Wednesday, 10 December 2014

Calculating VA at KS2 beyond levels

Understandably there is a great deal of confusion about how the DfE can calculate VA once the current assessments are replaced in 2016 with new tests that give scaled scores. But we know that a VA measure will exist - it will be centred on 0 rather than 100 - and will be one of 4 key performance measures at key stage 2. It is important to understand that VA does not require data in compatible formats at either end of the measure, just as long as you have a measure at the start and finish.

VA is a measure of progress that compares a pupil's attainment against a national average for pupils with the same prior attainment. It has nothing to do with levels of progress. Prior attainment could be in sublevels, scaled scores, fruit, woodland mammals, or shades of grey (maybe not the latter). Here's an example: a series of 10k races is held across the country, with runners wearing one of three vests: red for slower-paced runners, green for medium paced runners, and blue for faster runners. You could then compare the race times of a runner wearing a green vest against that of the average green-vested runner nationally. If they beat the time then they have a positive score; if they meet it, their score is 0; if they fall short, their score is negative. That's sort of how VA works.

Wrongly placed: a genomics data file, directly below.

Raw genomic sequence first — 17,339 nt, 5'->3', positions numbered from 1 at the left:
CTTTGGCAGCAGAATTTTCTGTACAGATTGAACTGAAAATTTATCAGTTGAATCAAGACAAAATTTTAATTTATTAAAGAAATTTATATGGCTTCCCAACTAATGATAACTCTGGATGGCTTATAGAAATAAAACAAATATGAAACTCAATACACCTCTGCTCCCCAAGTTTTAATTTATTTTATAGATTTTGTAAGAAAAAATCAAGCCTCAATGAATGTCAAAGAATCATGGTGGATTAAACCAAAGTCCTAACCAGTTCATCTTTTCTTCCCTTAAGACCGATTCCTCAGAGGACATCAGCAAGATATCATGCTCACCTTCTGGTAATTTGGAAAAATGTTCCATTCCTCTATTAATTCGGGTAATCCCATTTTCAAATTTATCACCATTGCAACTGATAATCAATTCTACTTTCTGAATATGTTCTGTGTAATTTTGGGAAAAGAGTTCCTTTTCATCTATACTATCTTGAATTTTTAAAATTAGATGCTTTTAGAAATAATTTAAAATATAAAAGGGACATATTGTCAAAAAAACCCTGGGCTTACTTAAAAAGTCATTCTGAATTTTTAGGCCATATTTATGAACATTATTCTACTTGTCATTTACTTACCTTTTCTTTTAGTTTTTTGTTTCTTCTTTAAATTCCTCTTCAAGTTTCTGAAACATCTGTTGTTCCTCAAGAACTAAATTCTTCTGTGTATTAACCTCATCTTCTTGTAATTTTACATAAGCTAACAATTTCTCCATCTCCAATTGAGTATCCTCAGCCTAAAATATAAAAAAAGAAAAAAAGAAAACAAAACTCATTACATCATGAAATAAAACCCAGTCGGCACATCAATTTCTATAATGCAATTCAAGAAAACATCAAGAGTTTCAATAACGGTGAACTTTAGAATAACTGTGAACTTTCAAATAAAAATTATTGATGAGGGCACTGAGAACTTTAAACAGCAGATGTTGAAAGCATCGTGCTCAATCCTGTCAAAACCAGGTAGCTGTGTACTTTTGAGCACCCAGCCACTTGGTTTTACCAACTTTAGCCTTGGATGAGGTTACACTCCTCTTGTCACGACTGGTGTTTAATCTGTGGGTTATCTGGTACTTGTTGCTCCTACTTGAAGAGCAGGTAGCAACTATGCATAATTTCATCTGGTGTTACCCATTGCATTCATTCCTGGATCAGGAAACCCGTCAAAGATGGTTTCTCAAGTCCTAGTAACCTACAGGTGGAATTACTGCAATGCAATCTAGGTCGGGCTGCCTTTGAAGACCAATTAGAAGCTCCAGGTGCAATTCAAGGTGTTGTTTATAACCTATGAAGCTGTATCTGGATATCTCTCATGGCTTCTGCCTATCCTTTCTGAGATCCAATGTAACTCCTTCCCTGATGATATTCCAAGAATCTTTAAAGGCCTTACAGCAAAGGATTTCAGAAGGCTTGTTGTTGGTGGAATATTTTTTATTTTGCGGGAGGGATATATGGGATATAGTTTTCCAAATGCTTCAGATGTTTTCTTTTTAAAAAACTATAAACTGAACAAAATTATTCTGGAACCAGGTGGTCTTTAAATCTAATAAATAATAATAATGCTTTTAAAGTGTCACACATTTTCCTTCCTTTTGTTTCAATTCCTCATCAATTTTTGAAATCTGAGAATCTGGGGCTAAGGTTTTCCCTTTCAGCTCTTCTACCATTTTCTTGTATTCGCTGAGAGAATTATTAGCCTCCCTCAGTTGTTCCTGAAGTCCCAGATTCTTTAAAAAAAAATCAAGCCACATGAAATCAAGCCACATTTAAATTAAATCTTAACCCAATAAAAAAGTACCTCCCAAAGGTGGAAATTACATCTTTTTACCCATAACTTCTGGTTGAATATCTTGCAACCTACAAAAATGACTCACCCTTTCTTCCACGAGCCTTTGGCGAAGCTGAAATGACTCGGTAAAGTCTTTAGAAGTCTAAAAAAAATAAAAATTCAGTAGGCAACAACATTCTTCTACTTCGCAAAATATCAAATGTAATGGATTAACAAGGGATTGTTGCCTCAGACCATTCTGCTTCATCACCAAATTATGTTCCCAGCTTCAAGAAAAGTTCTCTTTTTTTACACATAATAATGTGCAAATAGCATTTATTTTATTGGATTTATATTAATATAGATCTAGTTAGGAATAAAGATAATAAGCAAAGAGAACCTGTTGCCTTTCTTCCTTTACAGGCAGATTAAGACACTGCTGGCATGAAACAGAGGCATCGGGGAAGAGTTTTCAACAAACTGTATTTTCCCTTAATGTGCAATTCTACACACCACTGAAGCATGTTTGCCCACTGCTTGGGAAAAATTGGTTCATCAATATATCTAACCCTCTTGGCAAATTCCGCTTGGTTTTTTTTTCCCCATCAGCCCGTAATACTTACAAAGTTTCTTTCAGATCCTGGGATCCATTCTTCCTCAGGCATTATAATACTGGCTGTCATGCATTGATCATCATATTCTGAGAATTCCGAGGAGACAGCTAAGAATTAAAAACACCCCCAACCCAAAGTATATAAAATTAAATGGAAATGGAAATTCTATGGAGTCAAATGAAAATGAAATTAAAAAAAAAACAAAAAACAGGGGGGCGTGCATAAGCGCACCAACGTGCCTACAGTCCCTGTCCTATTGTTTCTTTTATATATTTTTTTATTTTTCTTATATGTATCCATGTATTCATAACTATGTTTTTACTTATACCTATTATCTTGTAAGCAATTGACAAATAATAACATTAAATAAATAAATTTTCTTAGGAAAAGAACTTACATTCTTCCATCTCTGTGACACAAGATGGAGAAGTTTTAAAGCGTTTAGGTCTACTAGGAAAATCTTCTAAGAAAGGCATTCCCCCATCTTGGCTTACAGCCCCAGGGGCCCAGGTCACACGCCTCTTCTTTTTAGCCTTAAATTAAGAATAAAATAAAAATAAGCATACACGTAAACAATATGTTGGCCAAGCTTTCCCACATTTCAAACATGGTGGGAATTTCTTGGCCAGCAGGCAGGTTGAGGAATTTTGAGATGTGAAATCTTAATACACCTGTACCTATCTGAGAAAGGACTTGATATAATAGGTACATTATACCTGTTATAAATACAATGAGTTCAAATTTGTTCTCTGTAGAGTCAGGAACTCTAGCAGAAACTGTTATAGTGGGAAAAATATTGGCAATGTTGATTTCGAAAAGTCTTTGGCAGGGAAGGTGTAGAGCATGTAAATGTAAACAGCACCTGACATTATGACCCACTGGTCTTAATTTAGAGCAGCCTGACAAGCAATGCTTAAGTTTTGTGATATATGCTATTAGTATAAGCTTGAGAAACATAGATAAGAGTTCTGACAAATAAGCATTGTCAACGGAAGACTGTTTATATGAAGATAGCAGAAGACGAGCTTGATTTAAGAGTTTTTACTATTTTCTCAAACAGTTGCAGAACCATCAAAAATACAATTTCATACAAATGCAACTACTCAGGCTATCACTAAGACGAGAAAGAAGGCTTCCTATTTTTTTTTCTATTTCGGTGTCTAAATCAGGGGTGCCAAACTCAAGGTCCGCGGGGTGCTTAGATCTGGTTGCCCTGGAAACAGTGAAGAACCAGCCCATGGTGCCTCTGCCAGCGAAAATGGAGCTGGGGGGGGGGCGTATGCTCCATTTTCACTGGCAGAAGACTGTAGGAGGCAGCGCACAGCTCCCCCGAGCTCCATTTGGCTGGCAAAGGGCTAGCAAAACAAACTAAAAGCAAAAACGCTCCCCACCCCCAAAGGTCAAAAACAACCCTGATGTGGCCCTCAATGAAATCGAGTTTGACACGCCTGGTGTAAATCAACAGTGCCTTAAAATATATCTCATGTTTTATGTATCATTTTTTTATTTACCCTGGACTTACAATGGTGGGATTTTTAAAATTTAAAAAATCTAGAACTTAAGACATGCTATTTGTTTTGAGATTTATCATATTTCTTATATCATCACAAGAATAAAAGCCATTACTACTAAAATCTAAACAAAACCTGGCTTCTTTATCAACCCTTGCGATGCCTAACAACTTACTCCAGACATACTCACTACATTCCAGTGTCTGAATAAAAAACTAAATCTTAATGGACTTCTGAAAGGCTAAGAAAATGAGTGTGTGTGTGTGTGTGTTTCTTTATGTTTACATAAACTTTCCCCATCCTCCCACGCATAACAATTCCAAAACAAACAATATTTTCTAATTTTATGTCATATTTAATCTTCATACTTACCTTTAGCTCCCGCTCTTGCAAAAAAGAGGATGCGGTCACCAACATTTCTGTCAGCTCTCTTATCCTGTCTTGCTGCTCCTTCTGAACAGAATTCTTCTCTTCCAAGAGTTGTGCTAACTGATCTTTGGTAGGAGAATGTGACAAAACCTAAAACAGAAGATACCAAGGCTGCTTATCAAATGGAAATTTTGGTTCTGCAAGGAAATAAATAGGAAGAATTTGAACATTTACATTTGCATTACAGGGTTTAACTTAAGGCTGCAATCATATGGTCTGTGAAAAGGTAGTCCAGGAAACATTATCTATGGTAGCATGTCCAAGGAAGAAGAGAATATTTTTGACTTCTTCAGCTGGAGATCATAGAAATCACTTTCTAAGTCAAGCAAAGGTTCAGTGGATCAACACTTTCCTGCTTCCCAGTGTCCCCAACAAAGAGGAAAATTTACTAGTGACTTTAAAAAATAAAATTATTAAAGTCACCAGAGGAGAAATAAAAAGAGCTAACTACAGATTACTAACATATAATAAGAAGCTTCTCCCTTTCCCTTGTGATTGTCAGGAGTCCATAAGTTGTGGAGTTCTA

It's worth noting that FFT already measure progress from EYFS to KS1 using the same methodology: they compare a pupil's key stage 1 result against the national average outcome for pupils with the same prior attainment at EYFS. No conversion of EYFS data to APS takes place; it's not necessary. In fact it's a bit of a fallacy that KS1 and KS2 data was ever in the same format: one was a teacher assessment whilst the other was a fine grade converted from a test score.

So, what happens after levels? Well, same thing really: we compare a pupil's key stage 2 scaled scores against the national average scaled score for pupils with the same prior attainment at key stage 1. I've put together the following diagram to explain this:



In this example, pupil A is +6 and pupil B is -4; the average VA for this (admittedly small) sample is therefore +1 ((6 + -4)/2). More importantly, it should be noted that Pupil A has exceeded the VA estimate, and has a positive VA score, despite not having met the expected standard. Conversely, it is possible for a pupil to meet or exceed the expected standard but still end up with a negative VA score if their scaled score is lower than the national average score of pupils with the same start point. 


Hope that helps to clear up some of the confusion surrounding this issue.

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